The Tour Méditerranéen will get underway today. Defending champion Iván Gutiérrez (Caisse d'Epargne) will be at the start line in hopes of winning once again in the south of France. The 35th edition of the race runs through Sunday and as every year the climb of the Mont Faron, just outside Toulon, will once again be a decisive stage. This time, the hilltop finish is smack in the middle of the race – stage three out of five. The narrow road leads to the top at 508 metres, over a distance of 5.5 kilometres. It offers spectacular views over the Mediterranean – if you are not racing, that is.
The total distance of the race is 664 kilometres and visits four of the country's 100 departments (Var, Bouches-du-Rhône, Hérault and Aude).
Other teams and riders that Gutiérrez will have to battle include Tinkoff Credit Systems with last year's runner-up, Ricardo Serrano, and Mikhaïl Ignatiev, who won a stage in 2007. Crédit Agricole will be banking on Russian Alexandre Botcharov, but also hoping for stage wins through Thor Hushovd, should a bunch sprint arise. The winner of the 2006 Tour de France, Oscar Pereiro will be there as well, but that early in the season is likely to be more of a help for team-mate Gutiérrez than to go for glory.
French hopefuls include 2006 champion Cyril Dessel (Ag2r-La Mondiale), Jérôme Pineau (Bouygues Telecom), who finished best Frenchman in 2007 and the Cofidis riders Sylvain Chavanel and David Moncoutié.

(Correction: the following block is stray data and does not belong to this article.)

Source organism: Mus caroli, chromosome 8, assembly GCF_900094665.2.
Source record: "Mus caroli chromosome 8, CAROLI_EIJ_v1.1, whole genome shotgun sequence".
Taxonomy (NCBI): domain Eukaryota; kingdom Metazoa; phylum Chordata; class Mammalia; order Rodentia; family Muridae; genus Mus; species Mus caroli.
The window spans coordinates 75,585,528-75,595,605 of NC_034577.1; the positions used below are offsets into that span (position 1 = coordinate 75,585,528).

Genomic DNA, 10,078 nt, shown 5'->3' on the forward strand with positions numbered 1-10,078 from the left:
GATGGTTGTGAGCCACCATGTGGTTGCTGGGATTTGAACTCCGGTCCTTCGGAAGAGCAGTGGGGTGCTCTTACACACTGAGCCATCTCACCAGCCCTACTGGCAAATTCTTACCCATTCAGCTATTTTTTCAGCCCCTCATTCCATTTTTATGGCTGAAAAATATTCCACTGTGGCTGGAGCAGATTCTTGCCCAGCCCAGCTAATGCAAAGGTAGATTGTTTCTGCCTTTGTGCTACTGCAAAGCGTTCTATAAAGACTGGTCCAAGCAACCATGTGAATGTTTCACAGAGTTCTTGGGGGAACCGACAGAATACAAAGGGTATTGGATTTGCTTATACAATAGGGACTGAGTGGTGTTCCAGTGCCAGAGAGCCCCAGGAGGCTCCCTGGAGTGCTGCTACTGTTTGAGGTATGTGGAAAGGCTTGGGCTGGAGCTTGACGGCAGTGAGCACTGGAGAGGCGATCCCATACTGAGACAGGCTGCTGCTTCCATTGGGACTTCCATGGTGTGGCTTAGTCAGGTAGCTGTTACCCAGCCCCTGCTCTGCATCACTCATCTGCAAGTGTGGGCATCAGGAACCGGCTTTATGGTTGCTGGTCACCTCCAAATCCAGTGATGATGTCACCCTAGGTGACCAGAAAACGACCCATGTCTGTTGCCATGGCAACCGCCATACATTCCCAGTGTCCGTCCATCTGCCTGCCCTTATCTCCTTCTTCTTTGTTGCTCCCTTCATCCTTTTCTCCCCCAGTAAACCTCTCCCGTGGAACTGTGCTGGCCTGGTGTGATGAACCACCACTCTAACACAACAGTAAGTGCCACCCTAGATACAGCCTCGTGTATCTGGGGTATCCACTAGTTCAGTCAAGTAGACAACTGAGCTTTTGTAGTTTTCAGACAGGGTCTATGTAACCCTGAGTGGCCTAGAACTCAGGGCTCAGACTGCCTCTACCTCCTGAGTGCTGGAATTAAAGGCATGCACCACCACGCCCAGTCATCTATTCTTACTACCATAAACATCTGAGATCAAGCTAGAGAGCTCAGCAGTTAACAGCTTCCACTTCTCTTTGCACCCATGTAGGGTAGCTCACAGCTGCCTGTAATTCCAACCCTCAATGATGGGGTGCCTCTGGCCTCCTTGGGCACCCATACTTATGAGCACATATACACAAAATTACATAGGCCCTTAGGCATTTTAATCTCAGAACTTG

Stage 1 - February 13: La Crau - Hyères, 120km Stage 2 - February 14: La Londe - La Garde, 135km Stage 3 - February 15: Rousset - Toulon Mont Faron, 100km Stage 4 - February 16: St Cannat - Marignane, 150km Stage 5 - February 17: Sauvian - Gruissan, 115km
The teams taking part in the race include Caisse d'Epargne, Ag2r-La Mondiale, Bouygues Telecom, Cofidis, Crédit Agricole, Française des Jeux, Liquigas, Slipstream Chipotle - H30, Tinkoff Credit Systems, Agritubel, Bretagne-Armor Lux, Elk Haus-Simplon, Mitsubishi-Jartazi, Miche-Silver Cross, Pedaltech.
Luis León Sánchez gets ready for Paris-Nice
Spaniard Luis León Sánchez (Caisse d'Epargne) will use the Tour Méditerranéen, which starts today, as a preparation for Paris-Nice (March 9-16). It is his first important objective of the 2008 season. After racing in the Australian Tour Down Under and participating in the first stage of the Challenge of Mallorca, the rider from Murcia will prepare himself in the south of France. It will be an important race in order to get ready for the "race to the sun."